Colorado Senate President Kevin Grantham.
9NEWS’ Brandon Rittiman reports on one of the most bizarre and outrageous spectacles we’ve seen from the one-seat Republican Colorado Senate Majority–and that is no small statement:
Colorado Senate President Kevin Grantham (R-Cañon City) has a message for the governor about the special session scheduled to start in less than two weeks: call it off.
“In this case, the toothpaste can be put back in the tube,” Grantham said in an interview Thursday for Balance of Power. “He should rescind the order.”
…Asked if he need to take Grantham’s suggestion seriously and consider calling off the special session, Hickenlooper said he wants to talk it over with the parties involved.
To briefly recap the situation, a key bipartisan fiscal stabilization bill (SB17-267) was passed this year and signed into law to protect rural hospitals from possible closure. Unknown to either its Democratic or Republican sponsors, the bill contained a drafting error that has had the effect of eliminating marijuana sales tax revenues collected by special tax districts around the state–two of the better examples being Denver RTD and the Denver metro’s Scientific and Cultural Facilities District (SFCD). RTD alone stands to lose millions of dollars in uncollected revenue between now and when the legislature reconvenes in January, which is why Gov. John Hickenlooper called the special session to deal with the problem now.
And that’s where this all gets, well, rather infuriating:
“We’ll certainly talk to the special districts of course,” Hickenlooper said, adding that he wants to discuss Grantham’s concerns in depth. “I don’t understand where this is coming from, but obviously there must be some reason, so I’ll obviously want to sit down and talk to him.” [Pols emphasis]
…As for the special session, no one meant to cut off special districts from marijuana taxes—a fact Grantham freely admits.
However, he and his fellow Republicans do argue the special session is unnecessary and that the fix can wait until the next regular session of the legislature in January.
As we first reported late last week just as Republican objections to the special session were starting to make the news, GOP Sen. Jerry Sonnenberg (a prime sponsor of SB267) has already filed draft legislation for the 2018 session that would fix the error created by leaving special tax districts out of SB267. There’s no disputing the nature of the problem, and Sonnenberg’s bill shows how simple the fix would be. A special session of the legislature costs approximately $25,000 a day, so accounting for the minimum time required for legislation to pass the General Assembly means a total cost of under $100,000.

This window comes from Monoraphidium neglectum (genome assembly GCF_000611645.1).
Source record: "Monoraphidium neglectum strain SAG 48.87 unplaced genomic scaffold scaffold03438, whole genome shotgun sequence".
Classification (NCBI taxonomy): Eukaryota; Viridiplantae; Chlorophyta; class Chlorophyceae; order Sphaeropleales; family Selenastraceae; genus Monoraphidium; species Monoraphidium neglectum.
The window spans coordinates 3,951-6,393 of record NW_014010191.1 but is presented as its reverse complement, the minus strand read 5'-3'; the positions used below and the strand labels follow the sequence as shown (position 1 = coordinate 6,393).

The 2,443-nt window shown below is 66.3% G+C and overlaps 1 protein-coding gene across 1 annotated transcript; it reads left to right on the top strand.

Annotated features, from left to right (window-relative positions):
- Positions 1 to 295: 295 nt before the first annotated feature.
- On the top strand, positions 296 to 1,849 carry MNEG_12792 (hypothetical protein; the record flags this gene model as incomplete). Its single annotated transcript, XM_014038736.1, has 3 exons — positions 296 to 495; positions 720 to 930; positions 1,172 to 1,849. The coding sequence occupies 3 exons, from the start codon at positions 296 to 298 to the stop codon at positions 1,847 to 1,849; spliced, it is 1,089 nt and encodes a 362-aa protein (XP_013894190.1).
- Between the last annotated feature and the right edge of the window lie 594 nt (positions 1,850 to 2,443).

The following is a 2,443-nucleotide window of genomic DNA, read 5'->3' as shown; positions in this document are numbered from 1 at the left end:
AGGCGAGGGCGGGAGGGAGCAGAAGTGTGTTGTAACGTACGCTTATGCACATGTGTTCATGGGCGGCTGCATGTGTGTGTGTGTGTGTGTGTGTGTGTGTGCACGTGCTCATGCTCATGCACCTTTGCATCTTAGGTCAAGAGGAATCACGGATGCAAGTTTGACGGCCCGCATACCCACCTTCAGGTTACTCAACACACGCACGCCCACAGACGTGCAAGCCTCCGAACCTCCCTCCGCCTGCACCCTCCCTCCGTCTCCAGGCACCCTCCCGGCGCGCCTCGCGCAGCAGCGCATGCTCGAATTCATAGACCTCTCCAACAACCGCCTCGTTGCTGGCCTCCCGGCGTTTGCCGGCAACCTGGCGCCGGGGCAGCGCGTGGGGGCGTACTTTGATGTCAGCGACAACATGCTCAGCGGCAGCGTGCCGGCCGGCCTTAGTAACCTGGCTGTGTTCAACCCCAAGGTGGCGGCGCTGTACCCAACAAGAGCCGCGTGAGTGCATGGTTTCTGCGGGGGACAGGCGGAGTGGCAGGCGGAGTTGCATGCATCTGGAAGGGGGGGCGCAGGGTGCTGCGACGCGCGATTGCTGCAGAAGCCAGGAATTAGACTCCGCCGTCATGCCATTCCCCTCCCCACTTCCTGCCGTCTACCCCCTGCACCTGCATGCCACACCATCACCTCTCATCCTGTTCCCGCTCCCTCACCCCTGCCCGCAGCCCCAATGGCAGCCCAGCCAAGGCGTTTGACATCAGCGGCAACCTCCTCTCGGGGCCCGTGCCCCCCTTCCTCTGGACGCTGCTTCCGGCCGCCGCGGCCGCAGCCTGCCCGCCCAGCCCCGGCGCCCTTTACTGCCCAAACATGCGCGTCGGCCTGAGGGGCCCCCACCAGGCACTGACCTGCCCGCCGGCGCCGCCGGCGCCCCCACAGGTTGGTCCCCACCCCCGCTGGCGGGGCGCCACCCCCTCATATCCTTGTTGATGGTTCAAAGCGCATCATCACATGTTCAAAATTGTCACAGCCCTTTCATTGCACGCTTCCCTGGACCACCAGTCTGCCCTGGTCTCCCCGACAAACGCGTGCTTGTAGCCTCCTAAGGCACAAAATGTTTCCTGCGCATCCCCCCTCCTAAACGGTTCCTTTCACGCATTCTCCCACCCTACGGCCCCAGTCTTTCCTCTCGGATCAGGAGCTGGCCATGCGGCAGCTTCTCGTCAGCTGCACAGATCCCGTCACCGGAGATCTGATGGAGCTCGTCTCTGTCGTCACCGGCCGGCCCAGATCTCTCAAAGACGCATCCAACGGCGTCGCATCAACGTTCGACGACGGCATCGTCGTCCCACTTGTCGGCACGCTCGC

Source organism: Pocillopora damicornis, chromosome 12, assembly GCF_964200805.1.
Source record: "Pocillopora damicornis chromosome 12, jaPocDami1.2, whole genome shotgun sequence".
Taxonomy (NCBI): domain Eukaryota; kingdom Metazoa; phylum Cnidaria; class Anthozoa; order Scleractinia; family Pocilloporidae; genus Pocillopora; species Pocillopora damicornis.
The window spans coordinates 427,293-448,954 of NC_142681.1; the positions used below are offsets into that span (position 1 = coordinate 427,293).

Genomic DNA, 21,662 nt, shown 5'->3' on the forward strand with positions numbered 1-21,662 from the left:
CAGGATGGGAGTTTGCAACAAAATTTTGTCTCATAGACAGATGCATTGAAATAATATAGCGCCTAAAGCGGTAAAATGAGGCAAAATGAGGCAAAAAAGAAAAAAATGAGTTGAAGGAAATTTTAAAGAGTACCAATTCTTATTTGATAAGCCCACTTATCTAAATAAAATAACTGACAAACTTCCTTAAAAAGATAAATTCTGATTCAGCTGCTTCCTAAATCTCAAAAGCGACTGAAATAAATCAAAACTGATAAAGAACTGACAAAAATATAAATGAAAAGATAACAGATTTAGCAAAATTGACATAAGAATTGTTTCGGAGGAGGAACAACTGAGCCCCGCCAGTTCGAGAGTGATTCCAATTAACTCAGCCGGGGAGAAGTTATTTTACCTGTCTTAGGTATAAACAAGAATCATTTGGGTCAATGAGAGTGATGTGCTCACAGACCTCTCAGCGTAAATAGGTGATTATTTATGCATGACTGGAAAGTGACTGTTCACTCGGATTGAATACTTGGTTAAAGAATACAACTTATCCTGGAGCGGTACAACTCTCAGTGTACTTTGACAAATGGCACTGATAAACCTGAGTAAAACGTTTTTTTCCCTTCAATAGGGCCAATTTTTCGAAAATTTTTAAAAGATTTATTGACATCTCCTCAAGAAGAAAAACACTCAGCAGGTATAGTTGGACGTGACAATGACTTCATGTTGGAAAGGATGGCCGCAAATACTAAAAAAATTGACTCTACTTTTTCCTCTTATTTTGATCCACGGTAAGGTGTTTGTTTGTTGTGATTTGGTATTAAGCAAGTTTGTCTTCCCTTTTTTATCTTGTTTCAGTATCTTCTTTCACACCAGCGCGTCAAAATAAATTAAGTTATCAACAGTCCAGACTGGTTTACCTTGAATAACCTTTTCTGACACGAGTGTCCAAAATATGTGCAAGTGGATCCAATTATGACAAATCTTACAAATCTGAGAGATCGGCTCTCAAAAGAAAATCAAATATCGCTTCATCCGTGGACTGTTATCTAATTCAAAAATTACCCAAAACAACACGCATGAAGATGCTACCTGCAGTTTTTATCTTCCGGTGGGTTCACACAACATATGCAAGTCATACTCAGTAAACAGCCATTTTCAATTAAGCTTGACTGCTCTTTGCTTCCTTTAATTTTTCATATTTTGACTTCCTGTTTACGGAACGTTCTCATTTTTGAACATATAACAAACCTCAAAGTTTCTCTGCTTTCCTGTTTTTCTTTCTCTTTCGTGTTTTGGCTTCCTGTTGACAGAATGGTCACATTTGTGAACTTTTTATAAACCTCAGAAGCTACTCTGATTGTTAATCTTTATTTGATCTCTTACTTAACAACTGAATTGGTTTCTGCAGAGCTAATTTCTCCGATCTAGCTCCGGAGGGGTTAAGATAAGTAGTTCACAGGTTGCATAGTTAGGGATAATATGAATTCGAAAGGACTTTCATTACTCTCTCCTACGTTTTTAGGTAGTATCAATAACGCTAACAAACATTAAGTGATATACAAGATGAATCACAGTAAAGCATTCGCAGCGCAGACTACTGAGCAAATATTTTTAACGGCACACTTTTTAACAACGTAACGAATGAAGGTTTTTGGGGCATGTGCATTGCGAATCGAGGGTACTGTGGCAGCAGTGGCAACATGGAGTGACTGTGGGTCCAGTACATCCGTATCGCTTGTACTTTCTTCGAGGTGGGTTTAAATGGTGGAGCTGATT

To save special districts from millions in lost revenue. How is this not a no-brainer, you ask?
…But it does inconvenience the 100 members of Colorado’s part-time legislature. Members are back at their day jobs or traveling in the off period.
“Certainly it bugs me,” Grantham said. “It bugs a lot of folks that are in the legislature, Democrat and Republicans, that we had to do this right here and right now.”
That’s right, folks! Senate President Kevin Grantham is annoyed about doing his job. The only thing that Grantham can hope for here is bigger political news driving this story down the page, because it is hugely embarrassing for Grantham and the one-seat Senate majority. Under the hood, political insiders understand that Republicans were divided on the passage of SB267, with outside agitators like the Independence Institute basically calling the deal a crime against the 1992 Taxpayer’s Bill of Rights up against rural lawmakers like Sen. Sonnenberg who couldn’t stand by while hospitals closed. Sonnenberg himself has been mentioned as a possible congressional candidate in the event Rep. Ken Buck doesn’t run again, and aggrieving the TABOR purists in the Colorado GOP isn’t an auspicious way to enter a Republican primary.
But none of that really matters. What matters is that lawmakers on both sides made a simple mistake–and rather than take the equally simple action needed to rectify that mistake before it costs millions, Senate Republicans are refusing to do their jobs. Their ulterior motives are irrelevant, because there’s just no excuse for this based on their stated rationale–or lack thereof. It is absolutely, irredeemably contemptible.
And for the tenuous Republican majority in the Colorado Senate, it could be political suicide.